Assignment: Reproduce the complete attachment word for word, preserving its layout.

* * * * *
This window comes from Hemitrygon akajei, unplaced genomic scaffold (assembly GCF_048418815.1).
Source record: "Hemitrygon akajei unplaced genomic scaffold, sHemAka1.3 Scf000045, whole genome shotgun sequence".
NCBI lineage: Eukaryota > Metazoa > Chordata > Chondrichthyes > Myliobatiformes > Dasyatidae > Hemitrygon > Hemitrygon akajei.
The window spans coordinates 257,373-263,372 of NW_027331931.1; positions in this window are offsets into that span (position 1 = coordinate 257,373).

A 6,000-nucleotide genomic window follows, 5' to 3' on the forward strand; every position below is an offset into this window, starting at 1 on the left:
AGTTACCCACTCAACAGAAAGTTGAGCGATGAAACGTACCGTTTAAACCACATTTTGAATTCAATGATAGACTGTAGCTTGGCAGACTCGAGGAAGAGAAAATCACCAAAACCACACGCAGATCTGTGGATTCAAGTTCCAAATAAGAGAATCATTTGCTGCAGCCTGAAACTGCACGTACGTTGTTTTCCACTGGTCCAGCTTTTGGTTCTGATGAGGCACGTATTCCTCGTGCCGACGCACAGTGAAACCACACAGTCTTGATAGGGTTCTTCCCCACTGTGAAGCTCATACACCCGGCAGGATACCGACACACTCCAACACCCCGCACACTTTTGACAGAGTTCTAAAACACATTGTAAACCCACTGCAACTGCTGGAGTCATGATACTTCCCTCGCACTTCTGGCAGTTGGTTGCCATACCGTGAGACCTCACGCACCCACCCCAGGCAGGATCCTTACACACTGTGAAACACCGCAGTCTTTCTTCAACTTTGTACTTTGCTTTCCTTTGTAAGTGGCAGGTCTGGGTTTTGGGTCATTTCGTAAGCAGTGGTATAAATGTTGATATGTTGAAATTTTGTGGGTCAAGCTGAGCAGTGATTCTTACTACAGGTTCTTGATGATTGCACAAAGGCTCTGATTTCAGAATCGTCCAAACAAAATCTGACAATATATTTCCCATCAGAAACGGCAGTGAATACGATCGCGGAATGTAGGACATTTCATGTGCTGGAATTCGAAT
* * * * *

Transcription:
This window comes from Hemitrygon akajei, unplaced genomic scaffold (assembly GCF_048418815.1).
Source record: "Hemitrygon akajei unplaced genomic scaffold, sHemAka1.3 Scf000045, whole genome shotgun sequence".
NCBI lineage: Eukaryota > Metazoa > Chordata > Chondrichthyes > Myliobatiformes > Dasyatidae > Hemitrygon > Hemitrygon akajei.
The window spans coordinates 257,373-263,372 of NW_027331931.1; positions in this window are offsets into that span (position 1 = coordinate 257,373).

A 6,000-nucleotide genomic window follows, 5' to 3' on the forward strand; every position below is an offset into this window, starting at 1 on the left:
AGTTACCCACTCAACAGAAAGTTGAGCGATGAAACGTACCGTTTAAACCACATTTTGAATTCAATGATAGACTGTAGCTTGGCAGACTCGAGGAAGAGAAAATCACCAAAACCACACGCAGATCTGTGGATTCAAGTTCCAAATAAGAGAATCATTTGCTGCAGCCTGAAACTGCACGTACGTTGTTTTCCACTGGTCCAGCTTTTGGTTCTGATGAGGCACGTATTCCTCGTGCCGACGCACAGTGAAACCACACAGTCTTGATAGGGTTCTTCCCCACTGTGAAGCTCATACACCCGGCAGGATACCGACACACTCCAACACCCCGCACACTTTTGACAGAGTTCTAAAACACATTGTAAACCCACTGCAACTGCTGGAGTCATGATACTTCCCTCGCACTTCTGGCAGTTGGTTGCCATACCGTGAGACCTCACGCACCCACCCCAGGCAGGATCCTTACACACTGTGAAACACCGCAGTCTTTCTTCAACTTTGTACTTTGCTTTCCTTTGTAAGTGGCAGGTCTGGGTTTTGGGTCATTTCGTAAGCAGTGGTATAAATGTTGATATGTTGAAATTTTGTGGGTCAAGCTGAGCAGTGATTCTTACTACAGGTTCTTGATGATTGCACAAAGGCTCTGATTTCAGAATCGTCCAAACAAAATCTGACAATATATTTCCCATCAGAAACGGCAGTGAATACGATCGCGGAATGTAGGACATTTCATGTGCTGGAATTCGAAT